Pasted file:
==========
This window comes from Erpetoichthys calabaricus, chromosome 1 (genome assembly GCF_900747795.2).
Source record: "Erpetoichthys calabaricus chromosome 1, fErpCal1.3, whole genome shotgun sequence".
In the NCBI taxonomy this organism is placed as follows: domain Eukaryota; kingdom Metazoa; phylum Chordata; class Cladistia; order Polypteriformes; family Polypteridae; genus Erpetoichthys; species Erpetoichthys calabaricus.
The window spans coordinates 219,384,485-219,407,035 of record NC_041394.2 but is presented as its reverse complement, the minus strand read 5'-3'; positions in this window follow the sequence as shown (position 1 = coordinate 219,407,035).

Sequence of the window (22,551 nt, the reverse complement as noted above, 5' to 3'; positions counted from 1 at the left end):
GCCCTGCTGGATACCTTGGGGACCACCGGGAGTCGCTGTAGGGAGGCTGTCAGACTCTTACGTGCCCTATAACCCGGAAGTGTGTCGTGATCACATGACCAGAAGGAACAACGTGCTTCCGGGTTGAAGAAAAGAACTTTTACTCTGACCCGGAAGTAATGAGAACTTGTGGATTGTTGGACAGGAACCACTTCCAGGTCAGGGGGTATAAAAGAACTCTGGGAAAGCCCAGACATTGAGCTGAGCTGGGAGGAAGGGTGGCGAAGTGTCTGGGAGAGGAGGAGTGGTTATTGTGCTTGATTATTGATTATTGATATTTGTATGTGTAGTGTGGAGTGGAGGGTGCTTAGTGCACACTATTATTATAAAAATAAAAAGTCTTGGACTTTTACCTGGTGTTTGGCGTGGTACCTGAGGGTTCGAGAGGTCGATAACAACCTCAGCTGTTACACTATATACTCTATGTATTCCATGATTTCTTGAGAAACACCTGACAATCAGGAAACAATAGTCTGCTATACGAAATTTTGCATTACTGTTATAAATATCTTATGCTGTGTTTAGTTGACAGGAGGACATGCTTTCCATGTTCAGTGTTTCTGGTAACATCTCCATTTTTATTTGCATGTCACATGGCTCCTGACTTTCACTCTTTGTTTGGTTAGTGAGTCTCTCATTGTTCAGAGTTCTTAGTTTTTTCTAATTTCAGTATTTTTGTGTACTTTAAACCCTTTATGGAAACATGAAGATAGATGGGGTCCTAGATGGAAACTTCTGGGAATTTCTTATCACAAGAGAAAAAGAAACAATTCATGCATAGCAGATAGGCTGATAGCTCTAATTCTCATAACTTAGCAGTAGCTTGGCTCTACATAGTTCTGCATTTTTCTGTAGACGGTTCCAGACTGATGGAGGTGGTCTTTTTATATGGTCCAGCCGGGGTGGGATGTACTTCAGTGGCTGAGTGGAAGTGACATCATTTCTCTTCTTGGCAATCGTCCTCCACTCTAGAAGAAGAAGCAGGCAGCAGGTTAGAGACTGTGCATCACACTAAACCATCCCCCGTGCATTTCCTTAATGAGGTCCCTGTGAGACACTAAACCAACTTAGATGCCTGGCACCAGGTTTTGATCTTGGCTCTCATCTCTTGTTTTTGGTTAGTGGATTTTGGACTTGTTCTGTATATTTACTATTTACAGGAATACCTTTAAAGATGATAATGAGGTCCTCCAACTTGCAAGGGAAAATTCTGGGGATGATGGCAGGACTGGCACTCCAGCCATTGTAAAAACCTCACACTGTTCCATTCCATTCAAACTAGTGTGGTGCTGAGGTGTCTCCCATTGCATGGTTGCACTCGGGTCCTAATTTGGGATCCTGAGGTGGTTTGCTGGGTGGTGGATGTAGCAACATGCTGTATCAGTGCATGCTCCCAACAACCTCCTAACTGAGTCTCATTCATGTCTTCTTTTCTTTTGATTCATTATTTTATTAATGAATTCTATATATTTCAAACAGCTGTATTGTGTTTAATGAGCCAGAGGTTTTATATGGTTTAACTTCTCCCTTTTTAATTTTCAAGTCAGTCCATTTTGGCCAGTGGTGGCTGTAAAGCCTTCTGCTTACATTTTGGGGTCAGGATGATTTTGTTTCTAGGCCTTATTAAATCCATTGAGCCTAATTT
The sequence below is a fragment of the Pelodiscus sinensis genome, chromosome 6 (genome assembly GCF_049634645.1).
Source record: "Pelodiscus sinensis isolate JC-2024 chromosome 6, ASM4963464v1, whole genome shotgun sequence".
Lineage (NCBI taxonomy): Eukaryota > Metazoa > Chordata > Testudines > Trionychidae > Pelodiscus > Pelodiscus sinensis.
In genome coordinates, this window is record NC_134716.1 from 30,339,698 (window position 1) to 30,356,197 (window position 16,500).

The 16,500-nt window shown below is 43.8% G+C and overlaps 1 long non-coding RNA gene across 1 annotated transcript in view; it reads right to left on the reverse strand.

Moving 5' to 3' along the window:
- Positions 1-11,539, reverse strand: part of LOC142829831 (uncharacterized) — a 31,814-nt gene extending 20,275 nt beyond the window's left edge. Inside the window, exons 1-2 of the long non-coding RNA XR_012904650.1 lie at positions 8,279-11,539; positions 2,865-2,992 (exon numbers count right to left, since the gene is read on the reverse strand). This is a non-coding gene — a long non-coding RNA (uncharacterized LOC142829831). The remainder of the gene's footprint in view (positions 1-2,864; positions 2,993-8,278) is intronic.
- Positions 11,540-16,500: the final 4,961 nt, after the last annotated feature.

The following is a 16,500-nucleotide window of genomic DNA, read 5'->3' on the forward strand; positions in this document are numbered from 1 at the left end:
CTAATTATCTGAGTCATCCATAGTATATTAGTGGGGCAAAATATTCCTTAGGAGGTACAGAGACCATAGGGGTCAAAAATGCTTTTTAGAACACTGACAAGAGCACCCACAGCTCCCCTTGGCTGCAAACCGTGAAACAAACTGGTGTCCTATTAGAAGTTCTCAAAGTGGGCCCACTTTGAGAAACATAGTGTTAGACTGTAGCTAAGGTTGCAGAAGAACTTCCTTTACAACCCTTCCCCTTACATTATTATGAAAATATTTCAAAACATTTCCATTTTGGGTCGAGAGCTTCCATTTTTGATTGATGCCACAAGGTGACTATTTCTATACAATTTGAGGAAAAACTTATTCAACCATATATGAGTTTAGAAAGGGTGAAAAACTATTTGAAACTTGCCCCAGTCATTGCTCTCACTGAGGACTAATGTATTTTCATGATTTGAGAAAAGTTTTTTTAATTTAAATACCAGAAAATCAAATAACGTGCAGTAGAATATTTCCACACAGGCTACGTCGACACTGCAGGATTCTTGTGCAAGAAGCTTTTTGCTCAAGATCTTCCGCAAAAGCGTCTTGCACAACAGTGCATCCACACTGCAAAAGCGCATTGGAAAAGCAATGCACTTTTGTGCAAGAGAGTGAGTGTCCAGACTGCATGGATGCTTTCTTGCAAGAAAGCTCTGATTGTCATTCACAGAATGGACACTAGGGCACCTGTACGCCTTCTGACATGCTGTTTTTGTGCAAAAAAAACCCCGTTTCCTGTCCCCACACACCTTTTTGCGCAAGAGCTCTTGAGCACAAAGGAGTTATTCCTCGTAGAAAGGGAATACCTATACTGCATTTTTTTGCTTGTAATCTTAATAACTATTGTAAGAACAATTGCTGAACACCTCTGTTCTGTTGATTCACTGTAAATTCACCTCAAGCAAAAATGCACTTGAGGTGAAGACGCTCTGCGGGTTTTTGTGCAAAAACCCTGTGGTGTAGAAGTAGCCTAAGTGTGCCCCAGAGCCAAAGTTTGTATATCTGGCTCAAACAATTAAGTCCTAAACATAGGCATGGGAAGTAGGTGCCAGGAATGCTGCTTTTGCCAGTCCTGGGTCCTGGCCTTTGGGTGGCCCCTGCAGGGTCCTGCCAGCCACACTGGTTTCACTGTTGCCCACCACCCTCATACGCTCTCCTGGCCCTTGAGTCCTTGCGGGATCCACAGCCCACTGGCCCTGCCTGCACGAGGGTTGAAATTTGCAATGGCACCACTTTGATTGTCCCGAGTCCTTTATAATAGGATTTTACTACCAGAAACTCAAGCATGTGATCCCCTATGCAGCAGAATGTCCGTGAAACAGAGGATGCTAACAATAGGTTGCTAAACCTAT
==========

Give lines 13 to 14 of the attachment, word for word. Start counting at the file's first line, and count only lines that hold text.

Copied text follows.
- Positions 1-11,539, reverse strand: part of LOC142829831 (uncharacterized) — a 31,814-nt gene extending 20,275 nt beyond the window's left edge. Inside the window, exons 1-2 of the long non-coding RNA XR_012904650.1 lie at positions 8,279-11,539; positions 2,865-2,992 (exon numbers count right to left, since the gene is read on the reverse strand). This is a non-coding gene — a long non-coding RNA (uncharacterized LOC142829831). The remainder of the gene's footprint in view (positions 1-2,864; positions 2,993-8,278) is intronic.
- Positions 11,540-16,500: the final 4,961 nt, after the last annotated feature.